India's Gross Domestic Product (GDP) data surprised analysts and economist, as touched to a three-year low in the first quarter of financial year 2017-18. India's GDP slowed to 5.7% in the April-June quarter from 7.9% in the corresponding period past year.
GDP figures had clocked a 6.1 per cent growth rate in the January-March period - its lowest pace of growth in the past nine quarters, mainly due to demonetisation.
Terming the Q1 GDP growth of 5.7 per cent as disappointing, a slew of foreign brokerages on Friday cut their full-year forecast to well under the 7 per cent being targeted by Government.
The data released by the Central Statistics Office (CSO) came in below market expectations, which predicted it to be at least a tad higher than January-March growth figure of 6.1 percent.
The slowdown was led by the manufacturing sector, which expanded at a mere 1.2 per cent compared with a 10.7 per cent growth in the same quarter a year ago as confusion over GST took its toll.
He said there was a likely revival from the second quarter onwards as subsequently stocks would be restored to normal levels as the GST regime progressed. "There is a need to focus on the quality of growth rather than quantity, and for this we can afford to loosen our fiscal deficit target, spend more on investments rather than depend only on consumption to fuel growth". "Its performance has been poor, though the sales growth is good", he added. Nominal GVA slowed down to 7.9% - lower from 11.3% in last quarter. However, in the previous quarter the on-year fall was a deeper 3 percentage point. This was the lowest quarterly GDP growth recorded in the three years of the Narendra Modi government.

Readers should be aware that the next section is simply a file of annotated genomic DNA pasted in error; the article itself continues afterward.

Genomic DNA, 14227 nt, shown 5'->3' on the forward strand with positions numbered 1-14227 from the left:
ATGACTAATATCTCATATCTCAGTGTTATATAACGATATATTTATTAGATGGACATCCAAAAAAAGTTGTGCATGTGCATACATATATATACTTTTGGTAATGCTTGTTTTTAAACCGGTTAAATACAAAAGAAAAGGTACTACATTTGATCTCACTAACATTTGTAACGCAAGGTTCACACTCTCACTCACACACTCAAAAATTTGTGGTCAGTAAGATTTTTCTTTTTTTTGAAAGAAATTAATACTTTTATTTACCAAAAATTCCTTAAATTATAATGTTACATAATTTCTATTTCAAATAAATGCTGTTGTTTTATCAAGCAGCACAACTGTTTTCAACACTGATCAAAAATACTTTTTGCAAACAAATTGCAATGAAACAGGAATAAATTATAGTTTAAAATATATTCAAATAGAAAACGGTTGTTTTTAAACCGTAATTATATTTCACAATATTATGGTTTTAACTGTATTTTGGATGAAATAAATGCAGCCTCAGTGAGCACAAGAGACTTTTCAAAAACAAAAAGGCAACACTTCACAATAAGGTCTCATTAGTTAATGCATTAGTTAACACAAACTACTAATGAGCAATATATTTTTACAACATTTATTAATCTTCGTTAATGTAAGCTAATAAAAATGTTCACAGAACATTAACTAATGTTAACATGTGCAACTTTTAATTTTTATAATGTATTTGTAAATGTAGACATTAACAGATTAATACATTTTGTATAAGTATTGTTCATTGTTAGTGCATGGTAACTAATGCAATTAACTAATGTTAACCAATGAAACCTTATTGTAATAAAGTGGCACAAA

"Even though the crop production side has seen an increase compared to past year, overall agriculture comes in marginally lower because of the other elements of agriculture, which is principally animal husbandry that is slightly lower", the Secretary in the Statistics and Programme Implementation Ministry said. He said that Demonetisation has been proved as a disaster for our country.
Another important matrix - gross fixed capital formation (GFCF) - that reveals corporate investment, also showed a dip.
Speaking on the GDP data, Khemani said that GST, RERA and demonetisation had a short-term impact on the economy.
In a recent report, citing a report by the Reserve Bank of India (RBI), DBS Bank said every 1 percent rise in the rupee would affect the bottom-line of information-technology and outsourcing companies by as much as 40 basis points. "However, de-stocking has now been completed, and therefore we can expect production to go up", he said.